Optoma HD26 – Picture Quality
The HD26’s picture quality comes as a very pleasant surprise. Particularly unexpected is how decent its black-level response is. We never found ourselves having to squint through any grey mist over dark scenes, which is a characteristic of many budget projectors, and we could also see impressive amounts of shadow detail in dark areas of the picture, helping dark scenes look as consistent in depth as bright ones.
Also impressive was how neutral dark areas look. By which we mean we didn’t notice any intrusions of blue or green into the blackness, or any of the sort of ‘glowing’ finish seen on some budget projectors. Even the low-level fizzing noise often seen in dark areas with single-chip DLP projectors is largely avoided.
Although the Dynamic Black feature doesn’t deliver as pronounced a contrast difference as we ideally like to see, it does deliver a slight contrast boost and is worth experimenting with. Especially as it works subtly enough not to generate too many over-obvious ‘leaps’ in the image’s overall brightness.
The biggest argument for not using it, in fact, is that it causes some distracting shifts in the noise levels produced by the projector’s cooling fans. These fans aren’t by any means the noisiest we’ve heard from a budget projector, though, and we didn’t notice any additional ‘whining’ from the colour wheel.
The HD26’s running noise can be considered neutral enough not to be distracting when the lamp’s running in non-dynamic mode – unless you’re sat right next to it. It might have been better, actually, if the projector had chosen to stick in the highest fan setting for the Dynamic Black mode, rather than shifting gears up and down.
As noted previously, the HD26’s colours are a little fiddly to get right. Ultimately you need to reduce saturation levels to stop skin tones looking patchy and a little yellow around the gills, which leaves images looking a touch more washed out than on more expensive projectors. But the slightly desaturated look is preferable to the over-ripe, gaudy appearance that colours often have on such cheap projectors, as it still gives you much more believable and subtle tones than you’d commonly find for £550.
The fact that the HD26 can produce a credible black level also does no harm to its colour handling.
More good news about the HD26’s images is that they look detailed and dense, with little sign of any visible pixel structure in the image unless you get your face much closer to the screen than you’d ever want to. Motion looks quite clean for such a cheap projector, too. There’s a touch of judder, but it’s only rarely a distraction.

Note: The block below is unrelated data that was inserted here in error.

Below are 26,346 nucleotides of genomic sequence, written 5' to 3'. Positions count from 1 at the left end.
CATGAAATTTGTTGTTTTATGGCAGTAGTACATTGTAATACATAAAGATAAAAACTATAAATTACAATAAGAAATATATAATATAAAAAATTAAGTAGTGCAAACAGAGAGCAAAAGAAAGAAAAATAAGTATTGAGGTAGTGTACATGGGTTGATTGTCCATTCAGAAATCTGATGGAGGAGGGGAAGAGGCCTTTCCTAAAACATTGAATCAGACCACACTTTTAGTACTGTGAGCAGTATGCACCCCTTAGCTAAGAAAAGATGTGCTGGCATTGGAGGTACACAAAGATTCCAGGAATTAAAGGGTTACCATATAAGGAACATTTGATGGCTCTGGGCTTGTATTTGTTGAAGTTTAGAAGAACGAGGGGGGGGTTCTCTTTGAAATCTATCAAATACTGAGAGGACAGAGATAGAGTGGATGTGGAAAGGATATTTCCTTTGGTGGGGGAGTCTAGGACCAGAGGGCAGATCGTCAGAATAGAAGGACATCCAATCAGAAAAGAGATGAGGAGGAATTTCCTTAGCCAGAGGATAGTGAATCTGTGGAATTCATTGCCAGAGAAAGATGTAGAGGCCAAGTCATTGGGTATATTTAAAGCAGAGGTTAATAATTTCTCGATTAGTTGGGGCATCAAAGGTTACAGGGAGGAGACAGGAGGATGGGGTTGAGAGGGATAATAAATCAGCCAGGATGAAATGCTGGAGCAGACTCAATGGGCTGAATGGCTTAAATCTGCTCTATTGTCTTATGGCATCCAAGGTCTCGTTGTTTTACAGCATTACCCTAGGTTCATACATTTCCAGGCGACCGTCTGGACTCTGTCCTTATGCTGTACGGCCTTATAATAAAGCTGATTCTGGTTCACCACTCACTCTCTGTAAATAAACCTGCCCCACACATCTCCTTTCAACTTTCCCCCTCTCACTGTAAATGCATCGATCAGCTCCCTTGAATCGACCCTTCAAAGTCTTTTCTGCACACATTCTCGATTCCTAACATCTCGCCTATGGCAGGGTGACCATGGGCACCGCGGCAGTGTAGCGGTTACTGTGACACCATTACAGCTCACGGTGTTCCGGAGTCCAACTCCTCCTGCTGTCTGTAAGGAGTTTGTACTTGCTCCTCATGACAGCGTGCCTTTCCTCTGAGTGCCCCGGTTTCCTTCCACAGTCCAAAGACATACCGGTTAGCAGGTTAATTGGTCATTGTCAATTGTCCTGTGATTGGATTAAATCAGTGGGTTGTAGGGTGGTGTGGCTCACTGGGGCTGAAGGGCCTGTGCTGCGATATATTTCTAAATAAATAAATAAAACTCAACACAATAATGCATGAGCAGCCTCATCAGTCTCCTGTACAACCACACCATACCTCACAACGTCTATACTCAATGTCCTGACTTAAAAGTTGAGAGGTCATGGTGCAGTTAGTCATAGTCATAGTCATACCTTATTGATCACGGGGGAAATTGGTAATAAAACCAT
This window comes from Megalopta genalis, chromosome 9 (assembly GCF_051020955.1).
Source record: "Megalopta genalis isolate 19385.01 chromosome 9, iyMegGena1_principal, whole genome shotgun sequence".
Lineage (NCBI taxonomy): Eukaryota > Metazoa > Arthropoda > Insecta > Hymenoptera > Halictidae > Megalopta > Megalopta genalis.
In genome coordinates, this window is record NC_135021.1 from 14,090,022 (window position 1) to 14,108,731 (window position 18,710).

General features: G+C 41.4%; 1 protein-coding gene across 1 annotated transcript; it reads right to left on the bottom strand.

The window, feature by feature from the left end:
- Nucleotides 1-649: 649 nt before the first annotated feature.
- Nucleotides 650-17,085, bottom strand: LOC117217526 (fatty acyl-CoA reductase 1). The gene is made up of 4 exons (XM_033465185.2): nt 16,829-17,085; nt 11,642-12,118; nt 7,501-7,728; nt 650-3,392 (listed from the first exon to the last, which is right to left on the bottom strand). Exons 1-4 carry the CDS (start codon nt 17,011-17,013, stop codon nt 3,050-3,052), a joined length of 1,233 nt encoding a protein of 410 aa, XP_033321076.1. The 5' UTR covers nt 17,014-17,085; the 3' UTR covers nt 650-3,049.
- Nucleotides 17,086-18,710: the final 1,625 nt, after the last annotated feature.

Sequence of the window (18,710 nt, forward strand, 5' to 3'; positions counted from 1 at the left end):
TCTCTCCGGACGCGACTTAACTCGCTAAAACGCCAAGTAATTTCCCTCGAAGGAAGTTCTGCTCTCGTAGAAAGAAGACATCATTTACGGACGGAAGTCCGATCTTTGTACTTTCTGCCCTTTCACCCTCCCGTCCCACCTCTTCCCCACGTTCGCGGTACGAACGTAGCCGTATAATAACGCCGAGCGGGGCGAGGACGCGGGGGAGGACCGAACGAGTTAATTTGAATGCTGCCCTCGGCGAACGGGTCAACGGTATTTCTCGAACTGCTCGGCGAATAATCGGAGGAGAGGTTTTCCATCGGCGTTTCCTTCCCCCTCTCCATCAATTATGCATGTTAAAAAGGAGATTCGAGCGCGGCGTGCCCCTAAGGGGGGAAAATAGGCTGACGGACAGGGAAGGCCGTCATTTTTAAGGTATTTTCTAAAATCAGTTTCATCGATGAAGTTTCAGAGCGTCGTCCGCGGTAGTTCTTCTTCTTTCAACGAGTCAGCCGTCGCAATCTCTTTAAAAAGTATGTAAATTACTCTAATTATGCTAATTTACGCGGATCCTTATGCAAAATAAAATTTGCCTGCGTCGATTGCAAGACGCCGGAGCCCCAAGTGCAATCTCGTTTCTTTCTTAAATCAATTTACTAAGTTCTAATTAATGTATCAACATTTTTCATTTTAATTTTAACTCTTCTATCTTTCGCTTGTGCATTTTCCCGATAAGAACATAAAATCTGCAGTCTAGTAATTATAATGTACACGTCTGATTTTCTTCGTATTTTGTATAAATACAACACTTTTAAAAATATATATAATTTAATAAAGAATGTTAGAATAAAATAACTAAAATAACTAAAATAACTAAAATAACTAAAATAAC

There’s a slightly softer finish to the pictures than some people might like, but actually we don’t mind this, as it helps hide noise and doesn’t stop you appreciating the detail and pixel density in the HD26’s images. Forensic clarity isn’t actually always a good thing, especially at the budget end of the projection market…
While we predominantly tested the HD26 in a darkened room, its impressive brightness using the Dynamic preset does mean that, as hoped earlier, it copes with a little ambient light much better than most home entertainment projectors.
There are only two significant problems with the HD26’s pictures. First, no matter what we did calibration-wise, we couldn’t stop bold colours looking a touch cartoony. For instance, the yellow explosions and fireballs that occasionally crop up in the last Harry Potter movie tend to look startlingly dislocated from the muted palette of the rest of the film, due to the lack of finesse in the Optoma’s rendition of bold yellows.
The other issue is the rainbow effect, where single-chip DLP projectors can suffer from flickering stripes of red, green and blue appearing fleetingly over very bright parts of the image. To be fair, this doesn’t show up as aggressively or as often as is common with cheap DLP projectors. Plus, more importantly, you can reduce its appearance by keeping the Brilliant Colour and brightness lamp output settings low.
Still, if you’re particularly susceptible to seeing the rainbow effect, you’ll see it from time to time on the HD26, and should maybe consider an LCD projector instead – although you’ll have to accept reduced black-level response with similarly affordable LCD models.